A Warning to All the Entitled Ladies: Your Sexism Might Be Showing


A recent study in the journal Social Psychological and Personality Science examines the motivations that women have for buying into paternalistic garbage stereotypes about women. Specifically, researchers at the University of Auckland have elucidated a connection between a feeling of entitlement in women and internalized “benevolent sexism.”

Benevolent sexism not only a very good potential ironic name for your riot grrrl band; it’s also a term that was coined in 1996 by psychologists Peter Glick and Susan T Fiske in a paper titled The Ambivalent Sexism Inventory: Differentiating Between Hostile and Benevolent Sexism. Ambivalent sexism refers to the way in which gender discrimination doesn’t always operate as blatant prejudice: men and women both internalize hostile sexism, which is pretty self explanatory (i.e., the belief that women are inferior to men in all the typical shitty ways [PERIODS]) and benevolent sexism, which seems to be a positive valuation of women but actually just serves to contribute to damaging stereotypes:

We define benevolent sexism as a set of interrelated attitudes toward women that are sexist in terms of viewing women stereotypically and in restricted roles but that are subjectively positive in feeling tone (for the perceiver) and also tend to elicit behaviors typically categorized as prosocial (e.g., helping) or intimacy-seeking (e.g., self-disclosure). We do not consider benevolent sexism a good thing, for despite the positive feelings it may indicate for the perceiver, its underpinnings lie in traditional stereotyping and masculine dominance (e.g., the man as the provider and woman as his dependent), and its consequences are often damaging. Benevolent sexism is not necessarily experienced as benevolent by the recipient.

Ambivalent sexism refers to the way in which all the sweet lil’ dupes of patriarchy who have internalized sexist values (you, me, and every patriarchal dupe we know) simultaneously hold negative and seemingly positive feelings towards women. Don’t let the word “ambivalent” throw you: these valuations don’t contradict each other at all, because they’re both extensions of sexist ideology.

[S]exist ambivalence may generally take the form of dividing women into favored in-groups — consisting of women (e.g., homemakers ) who embrace traditional roles that fulfill the paternalistic, gender identified, and sexual motives of traditional men — versus disliked out-groups — consisting of women (e.g., feminists) who challenge or threaten these needs and desires… Ambivalent sexism may be most evident in polarized views of these different types (e.g., the notion of women as “saints” or “sluts”).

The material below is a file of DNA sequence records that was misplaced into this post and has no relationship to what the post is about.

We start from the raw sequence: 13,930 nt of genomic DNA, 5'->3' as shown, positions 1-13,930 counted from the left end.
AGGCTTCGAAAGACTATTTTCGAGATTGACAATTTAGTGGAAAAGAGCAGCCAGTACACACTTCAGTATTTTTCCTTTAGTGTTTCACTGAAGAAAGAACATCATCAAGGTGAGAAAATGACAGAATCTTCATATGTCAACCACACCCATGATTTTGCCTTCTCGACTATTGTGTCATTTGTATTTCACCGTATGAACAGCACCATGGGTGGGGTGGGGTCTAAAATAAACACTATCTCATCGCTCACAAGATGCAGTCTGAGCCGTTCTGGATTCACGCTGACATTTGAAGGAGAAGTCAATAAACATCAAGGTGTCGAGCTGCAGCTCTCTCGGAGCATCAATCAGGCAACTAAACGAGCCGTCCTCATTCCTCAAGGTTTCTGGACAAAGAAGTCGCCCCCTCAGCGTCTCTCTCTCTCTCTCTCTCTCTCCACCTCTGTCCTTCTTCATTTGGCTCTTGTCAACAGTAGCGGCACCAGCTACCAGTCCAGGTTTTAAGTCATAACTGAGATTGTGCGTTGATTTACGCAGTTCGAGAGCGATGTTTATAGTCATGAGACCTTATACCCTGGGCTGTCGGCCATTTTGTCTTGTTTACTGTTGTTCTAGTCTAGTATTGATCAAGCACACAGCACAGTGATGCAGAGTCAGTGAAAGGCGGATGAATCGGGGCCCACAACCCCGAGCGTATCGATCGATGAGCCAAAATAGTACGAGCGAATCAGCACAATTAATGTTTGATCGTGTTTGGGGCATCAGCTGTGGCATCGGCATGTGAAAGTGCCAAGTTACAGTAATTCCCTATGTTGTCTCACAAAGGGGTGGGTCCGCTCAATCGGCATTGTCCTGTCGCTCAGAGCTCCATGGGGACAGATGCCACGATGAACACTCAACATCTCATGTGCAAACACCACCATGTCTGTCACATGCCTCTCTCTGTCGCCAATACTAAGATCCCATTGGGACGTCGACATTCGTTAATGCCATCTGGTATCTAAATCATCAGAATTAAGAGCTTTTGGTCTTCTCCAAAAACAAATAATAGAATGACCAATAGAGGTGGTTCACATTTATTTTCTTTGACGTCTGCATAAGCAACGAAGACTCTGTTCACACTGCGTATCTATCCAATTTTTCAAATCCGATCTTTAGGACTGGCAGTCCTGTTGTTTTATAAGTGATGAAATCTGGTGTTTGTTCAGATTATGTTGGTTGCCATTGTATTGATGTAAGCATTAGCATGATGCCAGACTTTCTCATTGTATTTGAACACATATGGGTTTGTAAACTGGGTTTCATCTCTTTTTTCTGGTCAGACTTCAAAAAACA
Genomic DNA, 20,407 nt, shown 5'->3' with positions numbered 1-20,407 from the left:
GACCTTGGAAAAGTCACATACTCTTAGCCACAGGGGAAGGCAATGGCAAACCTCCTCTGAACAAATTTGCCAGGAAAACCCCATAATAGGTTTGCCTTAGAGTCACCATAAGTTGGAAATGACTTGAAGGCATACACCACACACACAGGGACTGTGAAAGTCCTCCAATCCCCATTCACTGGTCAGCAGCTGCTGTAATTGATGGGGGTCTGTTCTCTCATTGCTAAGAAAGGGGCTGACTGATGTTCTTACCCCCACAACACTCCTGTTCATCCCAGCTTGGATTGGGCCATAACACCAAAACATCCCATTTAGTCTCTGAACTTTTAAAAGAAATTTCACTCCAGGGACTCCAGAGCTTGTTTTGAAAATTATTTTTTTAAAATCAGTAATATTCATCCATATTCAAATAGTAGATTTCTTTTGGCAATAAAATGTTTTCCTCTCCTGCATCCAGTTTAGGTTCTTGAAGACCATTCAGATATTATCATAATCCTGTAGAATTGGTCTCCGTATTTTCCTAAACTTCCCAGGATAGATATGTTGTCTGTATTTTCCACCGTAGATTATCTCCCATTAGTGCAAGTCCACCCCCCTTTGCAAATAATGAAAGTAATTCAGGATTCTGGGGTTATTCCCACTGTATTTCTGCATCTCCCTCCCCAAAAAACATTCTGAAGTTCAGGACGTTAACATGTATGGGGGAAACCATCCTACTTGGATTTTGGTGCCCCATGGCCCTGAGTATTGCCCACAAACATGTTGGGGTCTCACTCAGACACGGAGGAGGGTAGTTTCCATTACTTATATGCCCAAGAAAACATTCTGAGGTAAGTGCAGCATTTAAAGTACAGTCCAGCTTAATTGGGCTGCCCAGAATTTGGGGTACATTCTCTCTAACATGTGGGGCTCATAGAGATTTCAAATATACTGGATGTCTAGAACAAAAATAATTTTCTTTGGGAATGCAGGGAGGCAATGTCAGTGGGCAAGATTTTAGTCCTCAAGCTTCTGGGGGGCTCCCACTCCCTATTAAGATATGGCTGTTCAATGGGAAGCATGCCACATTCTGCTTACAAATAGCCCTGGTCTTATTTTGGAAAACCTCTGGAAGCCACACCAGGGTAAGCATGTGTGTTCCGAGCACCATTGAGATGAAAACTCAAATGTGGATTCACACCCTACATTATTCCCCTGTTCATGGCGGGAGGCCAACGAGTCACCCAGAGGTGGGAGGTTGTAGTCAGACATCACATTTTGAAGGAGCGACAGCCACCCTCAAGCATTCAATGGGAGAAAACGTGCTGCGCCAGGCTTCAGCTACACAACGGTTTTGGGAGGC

Why would any woman want to contribute to her own oppression? Well, obviously, there’s a lot to be gained from lumping oneself in with a favored in-group and neglecting the needs of marginalized out-groups (which has even been a problem in feminism, an out-group itself, since time immemorial). Once you’ve wormed your way in to one of them, people will protect you and tell you you’re pretty and cute and let you have some degree of Woman-Success (your own Lean In circle!), which is not the same thing as actual success (men only).

The University of Auckland study very much backs this up: after asking over 2,700 women and 1,600 men to complete psychological evaluations about 1) their sense of entitlement and 2) their adherence to sexism twice over a year-long span, the researchers found that “women who believed they deserved more out of life were more likely to endorse benevolent sexist beliefs and adherence to these beliefs increased over time.” The association between entitlement in men and benevolent sexism, conversely, was weak and did not increase over time.

As lead researcher Matthew Hammond puts it:

Even though both men and women have these kind of ‘entitled’ tendencies to be reward-oriented and status-focused, the ‘cherish and protect’ attitudes of benevolent sexism seem to take advantage of these qualities in women only. This is an example of how benevolent sexism is an insidious set of ideas which appear to exploit ‘niceness’ to encourage women to hold more sexist beliefs.

These findings are pretty much completely unsurprising, but they’re very telling nonetheless. Because male privilege is a system that basically every society in existence encourages and supports, male entitlement can happen in a vacuum of sorts. A (white) man feels that he deserves special treatment because special treatment is built into the way he perceives the world. When a woman feels that she deserves special treatment, though, it’s through the filter of her woman-ness. The way that we tend to conceptualize “specialness” for a woman is inherently more tenuous and less guaranteed than for a man. This explains why the protection of masculinity is a often conduit to female power and entitlement — be it through acting like a man, feeling the overwhelming need to gain the respect of men in order to gain legitimacy, or proclaiming oneself unlike other women.

And even when you’re ostensibly trying to be pro-woman, the “in-group” logic is difficult to escape and really damaging. Because we have so few examples of women who succeed sans a bit of benevolent sexism (i.e., Marissa Mayer lounging vulnerably in Vogue, because being pretty is totes always a complement no matter what the scenario) or distancing oneself from the woman as a category — and because entitlement is far more likely to be valued positively in a man — we’re stuck rehashing this faux-positive narrative of “feminine success” as somehow less legitimate than “masculine success” or something that benefits only the woman who has earned it.

“Self-entitled women are more likely to endorse benevolent sexism” [PsyPost]
Image via Getty.

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